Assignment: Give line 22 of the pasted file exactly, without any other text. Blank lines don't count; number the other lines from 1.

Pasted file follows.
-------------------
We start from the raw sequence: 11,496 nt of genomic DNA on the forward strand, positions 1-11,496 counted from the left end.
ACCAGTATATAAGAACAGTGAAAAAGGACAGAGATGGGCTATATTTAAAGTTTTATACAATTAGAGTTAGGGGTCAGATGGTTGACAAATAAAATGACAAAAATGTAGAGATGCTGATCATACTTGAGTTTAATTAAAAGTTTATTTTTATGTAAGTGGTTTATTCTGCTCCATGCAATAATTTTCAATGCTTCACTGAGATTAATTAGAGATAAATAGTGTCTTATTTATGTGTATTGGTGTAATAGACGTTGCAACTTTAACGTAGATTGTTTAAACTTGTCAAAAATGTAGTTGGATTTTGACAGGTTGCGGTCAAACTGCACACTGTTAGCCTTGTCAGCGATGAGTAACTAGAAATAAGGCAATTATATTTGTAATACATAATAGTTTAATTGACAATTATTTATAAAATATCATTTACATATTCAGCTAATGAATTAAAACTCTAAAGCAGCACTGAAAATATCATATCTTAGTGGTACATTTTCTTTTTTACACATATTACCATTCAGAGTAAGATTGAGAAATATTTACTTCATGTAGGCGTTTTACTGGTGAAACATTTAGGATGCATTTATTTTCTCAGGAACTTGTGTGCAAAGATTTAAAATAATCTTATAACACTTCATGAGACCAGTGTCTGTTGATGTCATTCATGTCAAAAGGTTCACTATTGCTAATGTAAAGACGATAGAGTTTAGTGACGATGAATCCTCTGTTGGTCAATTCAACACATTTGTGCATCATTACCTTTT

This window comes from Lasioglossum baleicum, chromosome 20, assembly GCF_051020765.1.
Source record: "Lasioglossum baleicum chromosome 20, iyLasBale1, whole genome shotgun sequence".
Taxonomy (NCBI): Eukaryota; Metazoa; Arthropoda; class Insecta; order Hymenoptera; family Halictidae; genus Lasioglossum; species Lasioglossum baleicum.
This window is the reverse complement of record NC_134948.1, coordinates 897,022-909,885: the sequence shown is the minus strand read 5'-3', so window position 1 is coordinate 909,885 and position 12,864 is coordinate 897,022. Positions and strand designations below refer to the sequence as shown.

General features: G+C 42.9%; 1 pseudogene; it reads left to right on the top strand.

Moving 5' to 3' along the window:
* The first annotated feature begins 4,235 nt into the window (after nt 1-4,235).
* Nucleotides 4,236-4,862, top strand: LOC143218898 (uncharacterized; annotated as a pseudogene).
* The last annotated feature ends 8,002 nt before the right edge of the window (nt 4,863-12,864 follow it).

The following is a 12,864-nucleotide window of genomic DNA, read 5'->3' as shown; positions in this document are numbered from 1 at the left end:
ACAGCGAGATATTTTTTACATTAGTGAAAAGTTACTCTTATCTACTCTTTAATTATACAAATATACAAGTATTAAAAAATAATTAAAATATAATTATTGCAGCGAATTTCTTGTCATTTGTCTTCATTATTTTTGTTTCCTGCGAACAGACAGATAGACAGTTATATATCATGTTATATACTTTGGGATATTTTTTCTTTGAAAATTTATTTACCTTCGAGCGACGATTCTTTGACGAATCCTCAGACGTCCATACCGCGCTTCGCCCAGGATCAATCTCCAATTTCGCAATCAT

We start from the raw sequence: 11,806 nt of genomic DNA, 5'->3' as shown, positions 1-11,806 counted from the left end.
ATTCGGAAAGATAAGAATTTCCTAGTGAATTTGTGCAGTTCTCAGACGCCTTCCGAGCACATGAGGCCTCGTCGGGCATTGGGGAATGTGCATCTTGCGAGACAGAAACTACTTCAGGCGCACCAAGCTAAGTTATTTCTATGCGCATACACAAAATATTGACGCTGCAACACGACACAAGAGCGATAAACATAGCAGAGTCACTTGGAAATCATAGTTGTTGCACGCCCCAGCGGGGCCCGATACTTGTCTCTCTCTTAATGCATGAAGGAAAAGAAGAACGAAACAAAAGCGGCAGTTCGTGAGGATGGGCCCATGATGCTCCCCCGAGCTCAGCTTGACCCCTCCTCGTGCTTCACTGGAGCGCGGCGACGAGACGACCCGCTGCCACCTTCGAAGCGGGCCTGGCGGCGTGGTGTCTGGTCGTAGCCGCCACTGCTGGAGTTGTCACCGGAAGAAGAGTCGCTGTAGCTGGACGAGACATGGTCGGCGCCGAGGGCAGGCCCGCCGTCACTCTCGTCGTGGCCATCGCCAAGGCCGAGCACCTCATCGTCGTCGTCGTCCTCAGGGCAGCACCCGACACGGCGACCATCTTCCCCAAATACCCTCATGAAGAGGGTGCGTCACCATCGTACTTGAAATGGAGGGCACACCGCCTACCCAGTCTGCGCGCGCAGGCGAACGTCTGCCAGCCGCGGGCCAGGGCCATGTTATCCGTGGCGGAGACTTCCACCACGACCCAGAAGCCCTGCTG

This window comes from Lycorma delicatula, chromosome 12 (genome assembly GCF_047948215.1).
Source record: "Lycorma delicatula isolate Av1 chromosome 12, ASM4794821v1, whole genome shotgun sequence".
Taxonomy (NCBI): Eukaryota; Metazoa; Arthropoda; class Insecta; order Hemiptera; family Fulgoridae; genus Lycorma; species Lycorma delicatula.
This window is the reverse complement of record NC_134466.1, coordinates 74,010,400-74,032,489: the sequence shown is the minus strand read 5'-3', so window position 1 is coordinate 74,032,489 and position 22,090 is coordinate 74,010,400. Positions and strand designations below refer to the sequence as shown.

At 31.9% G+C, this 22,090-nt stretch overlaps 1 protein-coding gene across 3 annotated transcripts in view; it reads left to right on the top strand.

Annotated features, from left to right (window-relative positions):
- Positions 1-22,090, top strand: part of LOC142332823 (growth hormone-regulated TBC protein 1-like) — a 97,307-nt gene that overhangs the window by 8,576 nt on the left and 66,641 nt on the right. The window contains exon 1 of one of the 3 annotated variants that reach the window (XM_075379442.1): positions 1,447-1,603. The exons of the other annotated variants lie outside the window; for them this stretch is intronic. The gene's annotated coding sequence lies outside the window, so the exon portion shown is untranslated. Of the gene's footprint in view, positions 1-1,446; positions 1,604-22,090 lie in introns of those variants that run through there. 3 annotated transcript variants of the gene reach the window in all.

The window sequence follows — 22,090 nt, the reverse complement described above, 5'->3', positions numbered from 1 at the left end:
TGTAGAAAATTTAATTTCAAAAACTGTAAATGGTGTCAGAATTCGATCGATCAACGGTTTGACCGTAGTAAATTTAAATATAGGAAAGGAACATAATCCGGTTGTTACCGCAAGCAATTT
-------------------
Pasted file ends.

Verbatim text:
- Positions 1-22,090, top strand: part of LOC142332823 (growth hormone-regulated TBC protein 1-like) — a 97,307-nt gene that overhangs the window by 8,576 nt on the left and 66,641 nt on the right. The window contains exon 1 of one of the 3 annotated variants that reach the window (XM_075379442.1): positions 1,447-1,603. The exons of the other annotated variants lie outside the window; for them this stretch is intronic. The gene's annotated coding sequence lies outside the window, so the exon portion shown is untranslated. Of the gene's footprint in view, positions 1-1,446; positions 1,604-22,090 lie in introns of those variants that run through there. 3 annotated transcript variants of the gene reach the window in all.